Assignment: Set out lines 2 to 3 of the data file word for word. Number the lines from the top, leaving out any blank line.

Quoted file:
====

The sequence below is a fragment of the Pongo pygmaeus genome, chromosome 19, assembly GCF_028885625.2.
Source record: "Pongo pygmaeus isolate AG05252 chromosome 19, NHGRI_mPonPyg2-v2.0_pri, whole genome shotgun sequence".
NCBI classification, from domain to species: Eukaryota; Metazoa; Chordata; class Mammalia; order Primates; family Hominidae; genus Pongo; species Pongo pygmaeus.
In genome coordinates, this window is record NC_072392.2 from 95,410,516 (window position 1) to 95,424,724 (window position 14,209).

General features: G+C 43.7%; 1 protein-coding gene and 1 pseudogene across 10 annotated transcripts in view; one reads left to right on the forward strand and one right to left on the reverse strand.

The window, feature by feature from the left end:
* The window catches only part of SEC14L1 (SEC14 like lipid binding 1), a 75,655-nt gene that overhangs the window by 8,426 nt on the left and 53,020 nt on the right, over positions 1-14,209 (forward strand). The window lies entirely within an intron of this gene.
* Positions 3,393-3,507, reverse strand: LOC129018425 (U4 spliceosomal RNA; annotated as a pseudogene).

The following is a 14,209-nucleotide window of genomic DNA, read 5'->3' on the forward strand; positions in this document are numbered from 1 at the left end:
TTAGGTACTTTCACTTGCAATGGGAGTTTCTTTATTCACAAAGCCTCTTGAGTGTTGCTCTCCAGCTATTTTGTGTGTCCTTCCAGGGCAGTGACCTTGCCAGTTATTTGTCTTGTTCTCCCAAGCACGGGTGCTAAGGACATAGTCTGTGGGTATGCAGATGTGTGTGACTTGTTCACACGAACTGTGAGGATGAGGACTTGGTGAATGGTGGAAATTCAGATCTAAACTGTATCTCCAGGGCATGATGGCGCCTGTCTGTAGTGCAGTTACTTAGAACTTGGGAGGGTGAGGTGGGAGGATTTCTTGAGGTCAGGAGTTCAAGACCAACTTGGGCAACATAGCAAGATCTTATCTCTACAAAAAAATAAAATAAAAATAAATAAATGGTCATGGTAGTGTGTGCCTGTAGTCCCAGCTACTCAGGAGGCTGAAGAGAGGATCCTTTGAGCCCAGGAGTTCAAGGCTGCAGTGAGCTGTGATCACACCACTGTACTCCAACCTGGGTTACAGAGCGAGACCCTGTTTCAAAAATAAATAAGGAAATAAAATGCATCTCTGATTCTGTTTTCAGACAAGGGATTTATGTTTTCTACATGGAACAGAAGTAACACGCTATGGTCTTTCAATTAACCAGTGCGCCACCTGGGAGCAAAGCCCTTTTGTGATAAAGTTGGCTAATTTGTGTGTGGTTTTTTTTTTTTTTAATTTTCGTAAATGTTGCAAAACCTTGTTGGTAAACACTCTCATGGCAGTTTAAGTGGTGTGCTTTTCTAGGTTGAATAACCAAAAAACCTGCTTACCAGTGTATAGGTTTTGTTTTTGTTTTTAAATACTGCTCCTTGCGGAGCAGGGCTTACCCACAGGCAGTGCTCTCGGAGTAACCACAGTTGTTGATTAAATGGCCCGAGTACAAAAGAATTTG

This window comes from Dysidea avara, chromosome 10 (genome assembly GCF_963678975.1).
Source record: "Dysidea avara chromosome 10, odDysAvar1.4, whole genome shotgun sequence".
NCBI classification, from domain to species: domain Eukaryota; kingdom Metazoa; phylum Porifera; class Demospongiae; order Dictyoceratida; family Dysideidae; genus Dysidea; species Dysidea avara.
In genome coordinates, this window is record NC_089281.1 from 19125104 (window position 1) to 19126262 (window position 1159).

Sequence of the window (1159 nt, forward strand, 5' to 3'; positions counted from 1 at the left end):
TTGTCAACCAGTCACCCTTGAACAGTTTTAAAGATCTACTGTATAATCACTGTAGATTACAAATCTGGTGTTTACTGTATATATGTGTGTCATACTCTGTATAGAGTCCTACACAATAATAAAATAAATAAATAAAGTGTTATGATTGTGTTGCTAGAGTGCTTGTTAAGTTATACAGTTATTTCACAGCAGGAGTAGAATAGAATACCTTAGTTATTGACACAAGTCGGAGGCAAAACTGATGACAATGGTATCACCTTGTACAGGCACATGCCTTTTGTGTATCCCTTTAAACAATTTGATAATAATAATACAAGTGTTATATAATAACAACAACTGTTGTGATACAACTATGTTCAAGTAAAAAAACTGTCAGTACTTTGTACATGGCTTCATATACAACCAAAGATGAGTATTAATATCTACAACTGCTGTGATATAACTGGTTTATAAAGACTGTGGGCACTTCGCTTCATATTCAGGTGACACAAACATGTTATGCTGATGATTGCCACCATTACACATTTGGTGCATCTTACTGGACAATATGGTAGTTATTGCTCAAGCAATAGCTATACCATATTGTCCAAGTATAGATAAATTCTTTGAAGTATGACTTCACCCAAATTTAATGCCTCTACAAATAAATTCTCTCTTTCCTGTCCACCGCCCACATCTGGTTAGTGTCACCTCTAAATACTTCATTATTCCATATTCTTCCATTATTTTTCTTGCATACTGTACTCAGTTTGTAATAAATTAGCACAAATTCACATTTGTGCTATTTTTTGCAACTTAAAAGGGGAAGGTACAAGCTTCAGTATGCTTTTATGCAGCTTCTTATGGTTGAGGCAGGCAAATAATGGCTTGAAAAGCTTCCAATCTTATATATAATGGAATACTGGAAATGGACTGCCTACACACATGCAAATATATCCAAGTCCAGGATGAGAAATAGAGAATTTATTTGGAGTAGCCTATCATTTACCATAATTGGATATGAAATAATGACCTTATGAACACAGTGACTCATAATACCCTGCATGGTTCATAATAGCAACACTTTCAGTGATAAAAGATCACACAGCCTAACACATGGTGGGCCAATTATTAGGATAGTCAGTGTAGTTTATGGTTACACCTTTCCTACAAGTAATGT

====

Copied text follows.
Source record: "Pongo pygmaeus isolate AG05252 chromosome 19, NHGRI_mPonPyg2-v2.0_pri, whole genome shotgun sequence".
NCBI classification, from domain to species: Eukaryota; Metazoa; Chordata; class Mammalia; order Primates; family Hominidae; genus Pongo; species Pongo pygmaeus.